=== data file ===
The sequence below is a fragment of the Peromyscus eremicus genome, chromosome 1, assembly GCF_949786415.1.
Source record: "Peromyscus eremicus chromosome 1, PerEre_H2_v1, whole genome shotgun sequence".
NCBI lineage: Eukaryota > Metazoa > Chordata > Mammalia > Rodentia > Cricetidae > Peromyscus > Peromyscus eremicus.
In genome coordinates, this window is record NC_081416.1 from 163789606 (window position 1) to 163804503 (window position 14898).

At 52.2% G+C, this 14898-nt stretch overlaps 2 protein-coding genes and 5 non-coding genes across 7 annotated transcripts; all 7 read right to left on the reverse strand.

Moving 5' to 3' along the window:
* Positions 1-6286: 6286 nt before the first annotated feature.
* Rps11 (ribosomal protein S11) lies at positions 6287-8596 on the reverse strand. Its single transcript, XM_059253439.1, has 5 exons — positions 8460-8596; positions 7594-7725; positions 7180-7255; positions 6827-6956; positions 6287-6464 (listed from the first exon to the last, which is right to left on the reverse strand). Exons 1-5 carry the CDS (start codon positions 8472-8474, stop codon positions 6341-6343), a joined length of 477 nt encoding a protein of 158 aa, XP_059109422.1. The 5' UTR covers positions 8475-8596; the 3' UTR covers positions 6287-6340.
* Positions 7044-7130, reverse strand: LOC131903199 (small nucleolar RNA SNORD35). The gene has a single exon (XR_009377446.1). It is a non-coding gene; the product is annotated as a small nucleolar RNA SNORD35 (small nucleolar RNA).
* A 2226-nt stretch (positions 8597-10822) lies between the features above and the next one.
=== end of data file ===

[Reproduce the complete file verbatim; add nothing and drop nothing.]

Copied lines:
The sequence below is a fragment of the Peromyscus eremicus genome, chromosome 1, assembly GCF_949786415.1.
Source record: "Peromyscus eremicus chromosome 1, PerEre_H2_v1, whole genome shotgun sequence".
NCBI lineage: Eukaryota > Metazoa > Chordata > Mammalia > Rodentia > Cricetidae > Peromyscus > Peromyscus eremicus.
In genome coordinates, this window is record NC_081416.1 from 163789606 (window position 1) to 163804503 (window position 14898).

At 52.2% G+C, this 14898-nt stretch overlaps 2 protein-coding genes and 5 non-coding genes across 7 annotated transcripts; all 7 read right to left on the reverse strand.

Moving 5' to 3' along the window:
* Positions 1-6286: 6286 nt before the first annotated feature.
* Rps11 (ribosomal protein S11) lies at positions 6287-8596 on the reverse strand. Its single transcript, XM_059253439.1, has 5 exons — positions 8460-8596; positions 7594-7725; positions 7180-7255; positions 6827-6956; positions 6287-6464 (listed from the first exon to the last, which is right to left on the reverse strand). Exons 1-5 carry the CDS (start codon positions 8472-8474, stop codon positions 6341-6343), a joined length of 477 nt encoding a protein of 158 aa, XP_059109422.1. The 5' UTR covers positions 8475-8596; the 3' UTR covers positions 6287-6340.
* Positions 7044-7130, reverse strand: LOC131903199 (small nucleolar RNA SNORD35). The gene has a single exon (XR_009377446.1). It is a non-coding gene; the product is annotated as a small nucleolar RNA SNORD35 (small nucleolar RNA).
* A 2226-nt stretch (positions 8597-10822) lies between the features above and the next one.